20 April 2011


How (Much)
The Book Of Mormon [Explicit] [+Digital Booklet]Lottery rush two and a half hours before curtain. I was surprised by the crowd so early in the run, but realized while waiting that it's exactly the type of show that would draw a devoted audience (funny in a way that appeals to a younger crowd, and also likely to engender a cult following like Avenue Q and "South Park"). I would estimate the crowd swelled to between 250 and 300 people by 6pm on Tuesday, and I won the first pair of seats in the left box (the first 14 are in the front row of the orchestra) for $32 each. I only missed about 5 total minutes of action upstage right, and it was all easy to surmise and with characters we had already met and knew. The box seats are so close to the stage that I felt like I was in the action - I'd highly recommend them.

I went with a longtime friend who is also up for absolutely anything content-wise and loves to laugh; she was the perfect companion.

Writers Matt Stone, Trey Parker and Robert Lopez are known, of course, for Avenue Q and "South Park." This show is exactly what a cross between those two shows would look like if you took out the puppets and added Mormons. I am not a big "South Park" fan but grew to love Avenue Q over its run (it was so hyped up to me about being so edgy and hilarious that when I saw it I felt it didn't warrant the hype, but loved it on its own accord later on). I loved Book of Mormon. I don't know that I've ever laughed so hard and so consistently through a Broadway show. Mormon is clever without trying to hard to flash its cleverness, joyful and fun in the midst of oddly heavy plot points and, most surprisingly, simple in its celebration of the form of the modern musical and the nature of faith, religious or otherwise.

I would introduce the humor with this: it's a challenge to make topics like female circumcision, the rape of babies, genocide and AIDS funny. This leads to some laughs being more covering-my-mouth-and-shaking-my-head uncomfortable laughter than true this-is-simply-hilarious laughter. But there's quite a bit of the latter, too; you just have to be willing to revel in the nontraditional content. The cast sings a "Hakuna Matata"-style "fuck you, God," celebrates a man with perennial maggots in his scrotum, and tells a young Mormon with homosexual thoughts to simply "turn it off." Simply put, the humor isn't for everyone. But if you're willing to give off-color content and religious revisionism a shot, you'll be rewarded with a musical brimming with heart and joy.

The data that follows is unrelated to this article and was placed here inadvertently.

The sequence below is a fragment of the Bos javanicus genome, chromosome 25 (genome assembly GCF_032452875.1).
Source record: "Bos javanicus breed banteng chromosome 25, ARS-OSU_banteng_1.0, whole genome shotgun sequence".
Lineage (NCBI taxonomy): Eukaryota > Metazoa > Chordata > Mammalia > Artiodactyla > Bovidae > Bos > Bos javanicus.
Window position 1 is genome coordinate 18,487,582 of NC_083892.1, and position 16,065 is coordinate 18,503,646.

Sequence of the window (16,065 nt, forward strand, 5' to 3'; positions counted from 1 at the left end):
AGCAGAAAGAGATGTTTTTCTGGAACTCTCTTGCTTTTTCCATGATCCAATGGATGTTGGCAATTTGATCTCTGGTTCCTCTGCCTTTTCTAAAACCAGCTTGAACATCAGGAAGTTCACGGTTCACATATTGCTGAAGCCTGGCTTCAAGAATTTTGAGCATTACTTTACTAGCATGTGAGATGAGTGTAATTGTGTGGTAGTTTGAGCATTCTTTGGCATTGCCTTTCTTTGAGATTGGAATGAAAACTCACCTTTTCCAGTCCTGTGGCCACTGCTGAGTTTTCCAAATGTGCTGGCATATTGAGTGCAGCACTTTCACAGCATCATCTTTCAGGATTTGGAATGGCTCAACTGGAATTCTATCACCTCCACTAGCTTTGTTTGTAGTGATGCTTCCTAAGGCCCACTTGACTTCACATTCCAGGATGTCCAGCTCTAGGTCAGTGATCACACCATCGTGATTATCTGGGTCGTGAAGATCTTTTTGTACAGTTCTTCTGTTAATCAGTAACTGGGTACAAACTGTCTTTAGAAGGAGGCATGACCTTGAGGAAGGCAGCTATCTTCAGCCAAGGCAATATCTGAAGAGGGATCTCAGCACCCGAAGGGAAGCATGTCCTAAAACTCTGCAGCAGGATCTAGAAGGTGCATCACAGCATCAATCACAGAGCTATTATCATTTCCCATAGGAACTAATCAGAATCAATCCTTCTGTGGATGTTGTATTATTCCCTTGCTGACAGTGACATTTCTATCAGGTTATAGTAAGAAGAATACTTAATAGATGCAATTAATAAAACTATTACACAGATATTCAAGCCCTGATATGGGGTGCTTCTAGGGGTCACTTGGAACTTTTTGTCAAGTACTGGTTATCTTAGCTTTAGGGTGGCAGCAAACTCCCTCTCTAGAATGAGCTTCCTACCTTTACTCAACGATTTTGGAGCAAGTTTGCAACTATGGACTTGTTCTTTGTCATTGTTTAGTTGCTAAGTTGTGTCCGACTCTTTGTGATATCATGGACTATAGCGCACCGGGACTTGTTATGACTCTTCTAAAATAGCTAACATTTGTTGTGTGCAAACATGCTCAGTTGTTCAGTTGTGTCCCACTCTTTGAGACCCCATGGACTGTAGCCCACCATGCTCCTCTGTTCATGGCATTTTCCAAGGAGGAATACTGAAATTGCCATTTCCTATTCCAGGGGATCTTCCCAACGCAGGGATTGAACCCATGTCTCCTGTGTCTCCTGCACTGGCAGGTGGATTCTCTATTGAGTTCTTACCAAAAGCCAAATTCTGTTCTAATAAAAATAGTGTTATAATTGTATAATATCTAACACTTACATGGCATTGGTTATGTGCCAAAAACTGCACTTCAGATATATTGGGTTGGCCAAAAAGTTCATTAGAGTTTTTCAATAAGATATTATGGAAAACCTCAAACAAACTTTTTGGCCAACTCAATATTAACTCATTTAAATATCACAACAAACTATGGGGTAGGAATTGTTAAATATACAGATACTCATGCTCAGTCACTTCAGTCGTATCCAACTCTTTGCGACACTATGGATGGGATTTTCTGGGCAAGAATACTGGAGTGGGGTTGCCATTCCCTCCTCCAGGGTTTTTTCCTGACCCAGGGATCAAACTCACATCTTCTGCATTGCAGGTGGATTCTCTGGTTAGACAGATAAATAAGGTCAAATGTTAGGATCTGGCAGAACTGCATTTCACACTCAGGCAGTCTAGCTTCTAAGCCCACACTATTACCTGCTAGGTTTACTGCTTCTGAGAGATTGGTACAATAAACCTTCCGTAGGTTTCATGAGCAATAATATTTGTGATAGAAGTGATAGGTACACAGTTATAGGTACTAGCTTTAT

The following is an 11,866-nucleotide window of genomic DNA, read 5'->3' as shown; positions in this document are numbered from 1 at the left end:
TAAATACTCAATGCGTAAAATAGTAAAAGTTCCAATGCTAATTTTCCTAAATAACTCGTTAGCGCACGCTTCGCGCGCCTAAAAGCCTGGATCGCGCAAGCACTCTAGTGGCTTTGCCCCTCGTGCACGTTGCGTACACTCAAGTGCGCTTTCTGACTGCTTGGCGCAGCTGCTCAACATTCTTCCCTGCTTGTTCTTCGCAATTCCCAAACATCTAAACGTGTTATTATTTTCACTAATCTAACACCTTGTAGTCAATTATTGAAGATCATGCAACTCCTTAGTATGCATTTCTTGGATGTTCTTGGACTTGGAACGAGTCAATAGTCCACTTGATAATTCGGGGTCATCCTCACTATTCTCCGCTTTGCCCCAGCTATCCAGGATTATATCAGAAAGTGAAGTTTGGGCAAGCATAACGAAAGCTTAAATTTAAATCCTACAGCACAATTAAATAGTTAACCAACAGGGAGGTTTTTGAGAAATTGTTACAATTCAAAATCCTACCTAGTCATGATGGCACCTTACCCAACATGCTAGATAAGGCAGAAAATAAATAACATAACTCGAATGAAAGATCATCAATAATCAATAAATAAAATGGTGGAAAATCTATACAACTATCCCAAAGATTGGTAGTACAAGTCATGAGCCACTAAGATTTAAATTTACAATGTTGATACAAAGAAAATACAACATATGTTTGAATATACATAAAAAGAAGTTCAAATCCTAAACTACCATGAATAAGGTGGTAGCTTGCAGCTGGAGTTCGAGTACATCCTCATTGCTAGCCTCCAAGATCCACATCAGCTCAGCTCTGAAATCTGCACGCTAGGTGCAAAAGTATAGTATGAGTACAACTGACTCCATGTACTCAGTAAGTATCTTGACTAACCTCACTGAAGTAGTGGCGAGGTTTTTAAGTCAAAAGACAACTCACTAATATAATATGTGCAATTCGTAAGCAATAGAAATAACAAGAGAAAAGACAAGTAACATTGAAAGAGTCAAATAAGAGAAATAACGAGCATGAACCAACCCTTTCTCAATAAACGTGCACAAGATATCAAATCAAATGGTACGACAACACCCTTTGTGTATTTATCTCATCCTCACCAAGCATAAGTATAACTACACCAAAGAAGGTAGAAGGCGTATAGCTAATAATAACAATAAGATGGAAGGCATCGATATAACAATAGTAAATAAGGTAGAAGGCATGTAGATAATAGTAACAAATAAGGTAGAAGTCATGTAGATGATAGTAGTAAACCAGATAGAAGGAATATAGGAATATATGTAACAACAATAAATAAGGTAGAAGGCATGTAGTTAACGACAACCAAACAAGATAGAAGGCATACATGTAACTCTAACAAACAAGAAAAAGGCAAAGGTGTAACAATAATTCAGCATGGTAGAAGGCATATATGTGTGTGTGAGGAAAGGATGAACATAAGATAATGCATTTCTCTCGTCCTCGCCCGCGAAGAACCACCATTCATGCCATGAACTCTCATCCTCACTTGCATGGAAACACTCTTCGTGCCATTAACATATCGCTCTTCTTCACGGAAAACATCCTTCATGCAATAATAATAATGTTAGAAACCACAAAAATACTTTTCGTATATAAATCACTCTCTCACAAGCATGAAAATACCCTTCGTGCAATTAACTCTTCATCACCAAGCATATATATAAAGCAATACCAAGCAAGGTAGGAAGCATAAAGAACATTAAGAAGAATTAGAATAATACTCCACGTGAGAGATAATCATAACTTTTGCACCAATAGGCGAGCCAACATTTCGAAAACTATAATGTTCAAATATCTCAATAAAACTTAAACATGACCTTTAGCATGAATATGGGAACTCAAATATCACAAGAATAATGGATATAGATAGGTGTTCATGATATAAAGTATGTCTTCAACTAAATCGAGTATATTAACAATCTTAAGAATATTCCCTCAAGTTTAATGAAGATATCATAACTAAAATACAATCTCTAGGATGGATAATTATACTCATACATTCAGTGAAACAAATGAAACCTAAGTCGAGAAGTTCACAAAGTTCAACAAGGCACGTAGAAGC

I'm cautious to share anything at all about a show's plot, especially here when nearly every reveal is a monstruous laugh, but I'll say this: Young Mormon men are preparing to be sent on their missions, and Elder Price has been praying for years to be sent to a certain U.S. city that he believes is one of the most incredible places on earth. Instead, he is sent to Uganda and paired with the screw up of the group, a kind compulsive liar without any friends. The crisis of faith this produces - "Why didn't Heavenly Father answer my prayers?" - and the young men's Ugandan missionary experience form the central plot of the show.

Josh Gad (as the loveable screw up) clearly leads this cast. He has an infectious energy and an offbeat sense of humor perfect for the show and for being the audience's anchor through this adventure. I appreciated that he was always on - I found myself cracking up at little things (facial expressions, small gifts to other actors) he did while action was elsewhere. He was not distracting, just always in service of the show at the moment.

Beyond Gad, there isn't a weak spot in the entire ensemble. The casting director managed to find almost a dozen young, fresh-faced white boys who all looked like they had never left Provo while remaining charming, eminently likeable and versatile enough to play a number of very unique parts. (It wasn't lost on this audience member that all Mormon women were portrayed by men in drag. Nice touch, team.) It was also a joy to see some former Hair standouts and a Wicked favorite (Tommar Wilson, Michael James Scott, Asmeret Ghebremichael) shine in fun, creative roles.

If You Like 
  • Avenue Q, but don't mind losing the puppets and being significantly more offended by the content
  • The Drowsy Chaperone's method of entertaining you with a traditional musical with its tongue firmly in its cheek because it is also making one giant ironic comment about musicals
  • The way a show like Shrek subtly and not-so-subtly sends up other musicals

Bottom Line
See it. I feel strongly about theater challenging our beliefs and political correctness, so I would recommend Book of Mormon even to those I thought might be offended by it. I'm not convinced it's the place to take business colleagues you don't know well or potential in-laws you're trying to impress, but if you can go with someone open-minded with whom you can have a great conversation afterward, make a beeline to the Eugene O'Neill Theater. I've seen a number of exceptional shows this season and I feel Book of Mormon is a strong Tony contender (and deservedly so).